It was a happy coincidence that I happened to catch Theatre de la Ville’s “Ionesco Suite” within a day of seeing Strawdog Theatre’s production of “Fail/Safe.” Both shows traffic in mid-century post-nuclear absurdism, one through skewering the bourgeois with comedic fragmentation and formalist experimentation and one through showing a bunch of B-movie archetypes almost blow up the world. They are about as different as two shows can be while still being about the same basic thing: what it’s like to live in a world that could be blown to smithereens at any second. And whereas “Fail/Safe” portrays the absurdity of this condition (and does a white-knuckle job of it), “Ionesco Suite” goes a step further by embodying it, like the play itself is having a nervous breakdown.
The show, an original creation by Theatre de la Ville’s artistic director Emmanuel Demarcy-Mota, is part collage, part human-centipeding of a number of Eugene Ionesco’s works. Ionesco was a leading light in the “Theatre of the Absurd” movement of the fifties and sixties along with Samuel Beckett, Jean Genet, Friedrich Durrenmatt and many others. Their shows eschewed traditional realism (which is great for Chicago, as we’re up to our eyeballs in the stuff) in favor of heightened stylization, all the better to highlight the absurdities on display and heighten their alienating affect. The show includes scenes from Ionesco’s plays “The Bald Soprano,” “The Lesson” and “Jack, or The Submission” among others. It is not an attempt to cut and paste these excerpts into a single cohesive whole, and it doesn’t play like a greatest-hits album either. Really it’s more like reading a fine book of short stories, something along the lines of George Saunders’ “The Tenth of December.” Each segment presents a different view on the same condition, like a series of shadows all cast from a single light.
The set is stark, in that way that one imagines all experimental European theater sets to be. There is a white floor, a long white table and a mottled white backdrop. The table is moved around over the course of eighty minutes, but the only other thing that really changes (besides the costumes) is the slow accumulation of detritus. Mostly cake. This show is the “Texas Chainsaw Massacre” of cake.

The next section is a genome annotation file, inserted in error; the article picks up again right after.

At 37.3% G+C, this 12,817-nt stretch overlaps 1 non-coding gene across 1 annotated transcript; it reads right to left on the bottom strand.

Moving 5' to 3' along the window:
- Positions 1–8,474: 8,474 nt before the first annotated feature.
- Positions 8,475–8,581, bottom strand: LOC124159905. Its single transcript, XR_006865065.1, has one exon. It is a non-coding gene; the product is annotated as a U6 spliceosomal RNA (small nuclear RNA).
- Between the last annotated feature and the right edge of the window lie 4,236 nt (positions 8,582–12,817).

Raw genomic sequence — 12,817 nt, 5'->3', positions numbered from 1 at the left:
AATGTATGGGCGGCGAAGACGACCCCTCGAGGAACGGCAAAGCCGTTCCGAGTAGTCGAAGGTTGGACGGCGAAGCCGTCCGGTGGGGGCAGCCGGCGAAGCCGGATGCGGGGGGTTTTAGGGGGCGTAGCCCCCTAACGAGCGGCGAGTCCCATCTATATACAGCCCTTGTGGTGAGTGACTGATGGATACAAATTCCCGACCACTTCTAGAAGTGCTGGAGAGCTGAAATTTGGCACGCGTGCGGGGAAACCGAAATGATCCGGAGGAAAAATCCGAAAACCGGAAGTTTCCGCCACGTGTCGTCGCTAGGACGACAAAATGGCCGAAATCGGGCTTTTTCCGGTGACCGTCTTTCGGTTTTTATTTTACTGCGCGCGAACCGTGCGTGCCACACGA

The first scene gives us an entire family barking their (very funny) disappointments at a silent son, who once he begins to talk seems less a failure and more a budding menace. Then we get a pair of couples at a wedding whose often violent disagreements boil down to things like “whether a turtle and a snail are the same creature” or “you’re always hot when I’m cold.” Following that are the mad ramblings of the Fire Chief left bereft of fires and the world’s most ominous arithmetic lesson and other emphatic oddities. These scenes all revel in the banalities of conflict, in our projections of our own fears onto others and about our bone-deep inability to ever learn our lessons. Ionesco’s characters, all of them, are stuck playing the same, sad tune to themselves: a personal aria of anxiety and misery that repeats and repeats and repeats like a Philip Glass song that’s begun to skip. The show doesn’t so much conclude as much as it just summarizes itself and then lets us go.
The show is all in French with English supertitles projected overhead and there is something more guttural about the French enunciation that lets the actors really lay into everything. There are food fights and table mountings and water flingings and knife wieldings and shouting matches by the dozen. There are many moments of stillness, but even those give off a steady electric hum, the action lingering in neutral just waiting for the gear to shift and the pedal to press. The fantastic cast play all manner of fools, some comedic and some tragic. They are even made up with thick white face paint, looking like clowns escaped from a Cirque Du Soleil-themed gulag. And yet they never once seemed worried about looking foolish. They are braying laughers and ugly criers and they show us the parts of ourselves that we never want to look at.
Seeing “Ionesco Suite” right after “Fail/Safe” reminded me that when Stanley Kubrick attempted to make a “Fail/Safe”-type movie from the book “Red Alert,” he ended up finding it all so funny that he instead made “Doctor Strangelove.” This is a show that makes you laugh because the only other alternative would be to make you cry. (Alex Huntsberger)
Theatre de la Ville at Chicago Shakespeare Theater Upstairs, 800 East Grand, chicagoshakes.com, (312)595-5600, $45-$55. Through October 19.